The Department for Education has updated its statutory guidance for schools and colleges.
Keeping children safe in education was published in June 2020 and was implemented on 1 September 2020.
Key points for sport and physical activity
Part 4: Allegations of abuse made against teachers, and other staff including supply teachers and volunteers
Supply teachers and volunteers have now been included in this section, who are not directly employed by the school (usually employed by an agency). It states schools should make sure they follow up any allegations against supply teachers and report any concerns to the local authority. This could apply to sessional sports coaches.
The guidance should be followed if a person who works or volunteers with children has:
- behaved in a way that has harmed a child, or may have harmed a child
- possibly committed a criminal offence against or related to a child
- behaved towards a child or children in a way that indicates he or she may pose a risk of harm to children
- behaved or may have behaved in a way that indicates they may not be suitable to work with children
Child mental health
The guidance now mentions child mental health in more detail and how this can become a safeguarding issue. It states that schools need to encourage discussion around children’s mental health. This reflects how mental health awareness has increased in sports context.
Domestic abuse (Annex A)
Operation Encompass operates in the majority of police forces across England. It helps police and schools work together to provide emotional and practical help to children.
The system ensures that when police are called to an incident of domestic abuse, where there are children in the household who have experienced the domestic incident, the police will inform the key adult (usually the designated safeguarding lead) in school before the child or children arrive at school the following day.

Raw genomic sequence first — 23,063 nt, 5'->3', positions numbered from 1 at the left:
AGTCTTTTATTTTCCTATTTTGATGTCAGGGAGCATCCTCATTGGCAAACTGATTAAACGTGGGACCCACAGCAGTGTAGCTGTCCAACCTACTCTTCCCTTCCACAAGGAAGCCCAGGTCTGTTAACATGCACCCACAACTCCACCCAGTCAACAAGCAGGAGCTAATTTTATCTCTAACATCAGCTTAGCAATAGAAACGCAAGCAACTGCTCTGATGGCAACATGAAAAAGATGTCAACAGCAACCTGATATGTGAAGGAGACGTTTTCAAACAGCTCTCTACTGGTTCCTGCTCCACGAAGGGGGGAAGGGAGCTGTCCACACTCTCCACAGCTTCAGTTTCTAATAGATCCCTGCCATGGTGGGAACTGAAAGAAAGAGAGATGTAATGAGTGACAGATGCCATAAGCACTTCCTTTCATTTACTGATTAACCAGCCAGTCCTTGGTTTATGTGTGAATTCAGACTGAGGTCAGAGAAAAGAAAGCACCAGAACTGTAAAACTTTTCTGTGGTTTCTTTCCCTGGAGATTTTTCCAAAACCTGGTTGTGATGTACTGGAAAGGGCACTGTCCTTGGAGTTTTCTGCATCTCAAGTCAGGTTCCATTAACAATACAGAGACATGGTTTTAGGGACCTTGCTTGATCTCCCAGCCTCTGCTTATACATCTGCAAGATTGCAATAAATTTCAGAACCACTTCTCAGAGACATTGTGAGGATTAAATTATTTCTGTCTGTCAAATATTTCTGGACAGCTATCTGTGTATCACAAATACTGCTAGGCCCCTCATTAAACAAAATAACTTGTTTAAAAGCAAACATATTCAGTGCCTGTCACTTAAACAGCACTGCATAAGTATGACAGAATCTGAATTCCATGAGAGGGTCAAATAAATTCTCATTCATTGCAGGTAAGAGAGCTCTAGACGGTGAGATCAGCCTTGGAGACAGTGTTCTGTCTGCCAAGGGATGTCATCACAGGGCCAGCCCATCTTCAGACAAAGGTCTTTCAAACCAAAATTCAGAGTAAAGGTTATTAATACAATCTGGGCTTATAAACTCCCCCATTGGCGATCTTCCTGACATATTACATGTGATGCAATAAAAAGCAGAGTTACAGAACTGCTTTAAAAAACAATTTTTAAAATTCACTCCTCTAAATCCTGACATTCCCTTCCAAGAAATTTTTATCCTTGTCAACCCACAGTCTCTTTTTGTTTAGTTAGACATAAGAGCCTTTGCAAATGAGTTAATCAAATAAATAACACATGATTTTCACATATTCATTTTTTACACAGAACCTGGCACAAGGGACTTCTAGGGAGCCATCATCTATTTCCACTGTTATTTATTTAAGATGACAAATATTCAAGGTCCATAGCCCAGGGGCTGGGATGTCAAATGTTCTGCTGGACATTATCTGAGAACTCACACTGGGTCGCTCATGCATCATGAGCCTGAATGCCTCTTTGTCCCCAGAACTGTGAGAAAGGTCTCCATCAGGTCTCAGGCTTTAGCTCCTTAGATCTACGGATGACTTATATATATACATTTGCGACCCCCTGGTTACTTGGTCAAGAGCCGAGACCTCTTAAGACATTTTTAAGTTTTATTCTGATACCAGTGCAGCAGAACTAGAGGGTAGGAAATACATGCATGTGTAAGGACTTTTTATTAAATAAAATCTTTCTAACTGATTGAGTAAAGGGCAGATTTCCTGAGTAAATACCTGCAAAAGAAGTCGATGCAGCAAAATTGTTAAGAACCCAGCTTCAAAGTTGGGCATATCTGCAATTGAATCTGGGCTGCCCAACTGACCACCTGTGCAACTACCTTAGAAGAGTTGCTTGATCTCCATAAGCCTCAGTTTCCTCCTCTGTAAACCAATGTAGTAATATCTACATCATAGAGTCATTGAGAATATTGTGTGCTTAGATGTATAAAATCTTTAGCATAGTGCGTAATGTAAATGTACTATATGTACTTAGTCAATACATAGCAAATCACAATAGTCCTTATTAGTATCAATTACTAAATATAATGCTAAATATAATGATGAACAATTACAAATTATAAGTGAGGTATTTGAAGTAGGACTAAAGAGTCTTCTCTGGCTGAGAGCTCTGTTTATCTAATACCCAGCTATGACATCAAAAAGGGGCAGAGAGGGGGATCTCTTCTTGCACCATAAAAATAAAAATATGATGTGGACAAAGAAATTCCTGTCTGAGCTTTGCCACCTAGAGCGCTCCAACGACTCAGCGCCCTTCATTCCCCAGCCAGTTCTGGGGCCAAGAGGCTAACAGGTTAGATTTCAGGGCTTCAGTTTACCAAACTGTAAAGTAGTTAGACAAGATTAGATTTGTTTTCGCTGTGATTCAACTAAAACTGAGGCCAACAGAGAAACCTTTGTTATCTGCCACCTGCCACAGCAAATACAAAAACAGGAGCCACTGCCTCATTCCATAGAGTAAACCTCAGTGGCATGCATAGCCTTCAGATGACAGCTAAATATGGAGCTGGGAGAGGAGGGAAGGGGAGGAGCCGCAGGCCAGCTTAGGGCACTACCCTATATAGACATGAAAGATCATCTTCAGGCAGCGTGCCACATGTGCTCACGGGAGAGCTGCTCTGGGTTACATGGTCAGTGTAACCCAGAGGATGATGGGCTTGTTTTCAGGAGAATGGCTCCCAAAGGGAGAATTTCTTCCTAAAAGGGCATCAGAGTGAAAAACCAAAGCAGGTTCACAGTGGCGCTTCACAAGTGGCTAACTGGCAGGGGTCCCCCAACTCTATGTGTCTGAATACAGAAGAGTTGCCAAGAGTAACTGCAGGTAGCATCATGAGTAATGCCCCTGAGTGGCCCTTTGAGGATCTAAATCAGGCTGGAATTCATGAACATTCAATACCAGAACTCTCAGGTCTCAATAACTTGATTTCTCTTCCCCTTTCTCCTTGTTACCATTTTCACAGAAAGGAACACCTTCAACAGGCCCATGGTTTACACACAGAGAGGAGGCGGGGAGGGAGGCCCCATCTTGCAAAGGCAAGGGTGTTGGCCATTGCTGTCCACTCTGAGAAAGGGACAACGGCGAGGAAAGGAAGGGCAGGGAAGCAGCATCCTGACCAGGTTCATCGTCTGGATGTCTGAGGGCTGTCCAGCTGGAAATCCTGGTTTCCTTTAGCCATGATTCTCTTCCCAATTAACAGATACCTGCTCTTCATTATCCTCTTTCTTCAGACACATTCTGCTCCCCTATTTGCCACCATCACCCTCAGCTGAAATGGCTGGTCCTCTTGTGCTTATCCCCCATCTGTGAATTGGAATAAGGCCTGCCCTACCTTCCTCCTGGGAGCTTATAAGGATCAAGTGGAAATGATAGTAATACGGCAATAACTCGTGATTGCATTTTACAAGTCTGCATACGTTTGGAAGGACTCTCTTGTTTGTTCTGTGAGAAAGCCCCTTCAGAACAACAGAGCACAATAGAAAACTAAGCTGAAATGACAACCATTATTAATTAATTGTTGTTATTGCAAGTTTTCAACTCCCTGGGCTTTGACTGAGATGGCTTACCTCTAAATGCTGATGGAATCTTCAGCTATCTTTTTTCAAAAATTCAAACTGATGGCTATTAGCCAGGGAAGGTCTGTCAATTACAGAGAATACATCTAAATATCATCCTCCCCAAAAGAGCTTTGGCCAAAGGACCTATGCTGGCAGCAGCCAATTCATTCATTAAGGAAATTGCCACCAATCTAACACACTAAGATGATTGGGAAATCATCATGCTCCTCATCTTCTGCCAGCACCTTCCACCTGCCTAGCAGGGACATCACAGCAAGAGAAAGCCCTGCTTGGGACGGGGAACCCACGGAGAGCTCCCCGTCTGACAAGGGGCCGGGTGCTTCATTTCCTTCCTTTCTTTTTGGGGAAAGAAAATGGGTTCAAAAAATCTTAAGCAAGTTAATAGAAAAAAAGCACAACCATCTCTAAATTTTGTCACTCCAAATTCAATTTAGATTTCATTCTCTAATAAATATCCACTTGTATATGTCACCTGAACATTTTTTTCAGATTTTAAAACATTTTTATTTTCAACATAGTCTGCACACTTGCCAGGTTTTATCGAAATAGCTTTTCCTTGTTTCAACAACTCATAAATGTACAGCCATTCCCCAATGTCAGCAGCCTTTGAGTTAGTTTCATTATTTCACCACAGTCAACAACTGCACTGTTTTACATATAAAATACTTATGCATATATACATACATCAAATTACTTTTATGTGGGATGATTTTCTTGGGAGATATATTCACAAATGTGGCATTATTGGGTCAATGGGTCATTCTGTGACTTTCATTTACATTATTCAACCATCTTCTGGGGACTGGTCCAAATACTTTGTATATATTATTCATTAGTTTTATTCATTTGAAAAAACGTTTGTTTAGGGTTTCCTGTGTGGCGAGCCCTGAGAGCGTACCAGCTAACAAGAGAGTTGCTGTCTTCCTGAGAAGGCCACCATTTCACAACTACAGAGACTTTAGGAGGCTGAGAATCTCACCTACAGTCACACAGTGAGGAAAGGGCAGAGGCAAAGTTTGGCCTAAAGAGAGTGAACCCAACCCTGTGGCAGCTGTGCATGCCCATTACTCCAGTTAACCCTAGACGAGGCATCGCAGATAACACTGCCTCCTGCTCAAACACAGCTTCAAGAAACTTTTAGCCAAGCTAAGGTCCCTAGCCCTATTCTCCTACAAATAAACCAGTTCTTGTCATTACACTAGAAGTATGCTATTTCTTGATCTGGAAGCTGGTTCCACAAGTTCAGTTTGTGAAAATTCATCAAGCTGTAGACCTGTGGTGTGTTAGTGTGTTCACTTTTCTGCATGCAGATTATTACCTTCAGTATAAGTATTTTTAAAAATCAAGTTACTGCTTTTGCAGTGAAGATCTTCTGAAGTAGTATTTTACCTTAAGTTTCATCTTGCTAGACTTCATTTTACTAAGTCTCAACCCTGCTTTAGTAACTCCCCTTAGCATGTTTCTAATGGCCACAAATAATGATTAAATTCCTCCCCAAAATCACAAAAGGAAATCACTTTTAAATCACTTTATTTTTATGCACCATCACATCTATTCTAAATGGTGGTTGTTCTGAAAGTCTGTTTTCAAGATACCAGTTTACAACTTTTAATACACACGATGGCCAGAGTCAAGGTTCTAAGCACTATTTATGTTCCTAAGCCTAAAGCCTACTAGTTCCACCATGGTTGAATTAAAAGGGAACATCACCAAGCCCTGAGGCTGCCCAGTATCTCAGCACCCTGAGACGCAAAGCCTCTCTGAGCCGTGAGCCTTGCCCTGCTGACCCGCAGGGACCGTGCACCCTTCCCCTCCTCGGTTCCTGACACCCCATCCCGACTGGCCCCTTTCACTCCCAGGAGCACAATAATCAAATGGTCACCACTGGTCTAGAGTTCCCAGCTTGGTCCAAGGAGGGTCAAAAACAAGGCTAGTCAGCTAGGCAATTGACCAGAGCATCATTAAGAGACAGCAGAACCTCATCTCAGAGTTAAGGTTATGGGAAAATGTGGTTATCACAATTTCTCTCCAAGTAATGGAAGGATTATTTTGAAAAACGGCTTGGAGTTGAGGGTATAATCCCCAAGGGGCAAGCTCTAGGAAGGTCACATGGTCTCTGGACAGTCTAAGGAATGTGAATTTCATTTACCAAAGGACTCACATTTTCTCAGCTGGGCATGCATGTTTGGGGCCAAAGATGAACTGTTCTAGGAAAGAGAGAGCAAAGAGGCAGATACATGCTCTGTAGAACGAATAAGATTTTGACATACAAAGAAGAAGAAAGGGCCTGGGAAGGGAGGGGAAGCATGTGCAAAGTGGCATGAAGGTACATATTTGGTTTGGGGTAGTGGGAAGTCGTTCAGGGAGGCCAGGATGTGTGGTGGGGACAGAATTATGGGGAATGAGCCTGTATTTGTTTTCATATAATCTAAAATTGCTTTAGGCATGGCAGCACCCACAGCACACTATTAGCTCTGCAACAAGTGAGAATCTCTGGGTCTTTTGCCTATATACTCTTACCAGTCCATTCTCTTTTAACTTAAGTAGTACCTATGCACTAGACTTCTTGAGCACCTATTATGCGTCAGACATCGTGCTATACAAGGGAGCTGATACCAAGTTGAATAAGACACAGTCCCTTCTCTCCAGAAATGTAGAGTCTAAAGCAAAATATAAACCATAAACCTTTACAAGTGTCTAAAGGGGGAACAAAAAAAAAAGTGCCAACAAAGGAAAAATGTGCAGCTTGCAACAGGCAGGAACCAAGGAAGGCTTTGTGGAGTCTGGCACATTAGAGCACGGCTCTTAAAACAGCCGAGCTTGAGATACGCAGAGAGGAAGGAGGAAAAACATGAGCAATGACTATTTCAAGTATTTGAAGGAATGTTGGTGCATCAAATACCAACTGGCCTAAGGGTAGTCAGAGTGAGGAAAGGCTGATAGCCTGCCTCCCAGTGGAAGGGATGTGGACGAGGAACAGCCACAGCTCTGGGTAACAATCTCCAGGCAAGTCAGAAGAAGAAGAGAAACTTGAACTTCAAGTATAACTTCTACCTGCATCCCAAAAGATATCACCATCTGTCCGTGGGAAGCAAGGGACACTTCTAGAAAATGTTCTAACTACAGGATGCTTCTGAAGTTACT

This ensures that schools have up to date relevant information about a child’s circumstances and can enable support for the child according to their needs. Police forces not signed up to operation encompass will have their own arrangements in place.
Upskirting (Annex A)
The Voyeurism (Offences) Act, which is commonly known as the Upskirting Act, came into force on 12 April 2019.
The definition of upskirting has been updated to read:
''Upskirting is where someone takes a picture under a person’s clothing (not necessarily a skirt) without their permission and or knowledge, with the intention of viewing their genitals or buttocks (with or without underwear) to obtain sexual gratification, or cause the victim humiliation, distress or alarm. It is a criminal offence. Anyone of any gender, can be a victim.''
Online safety (Annex C)
Additional resources have been added to reflect more online learning. These may be useful for anyone delivering remote sessions or workshop delivery.
- South West Grid for Learning (SWGfL) – Guidance on safe remote learning for various platforms and on online tutoring and safeguarding, including the implications for safe recruitment
- National Cyber Security Centre (NCSC) - guidance on how to set up and use video conferencing
- Departmental guidance on safeguarding and remote education – government guidance on planning remote education strategies and teaching remotely. Includes safeguarding considerations and links to sources of support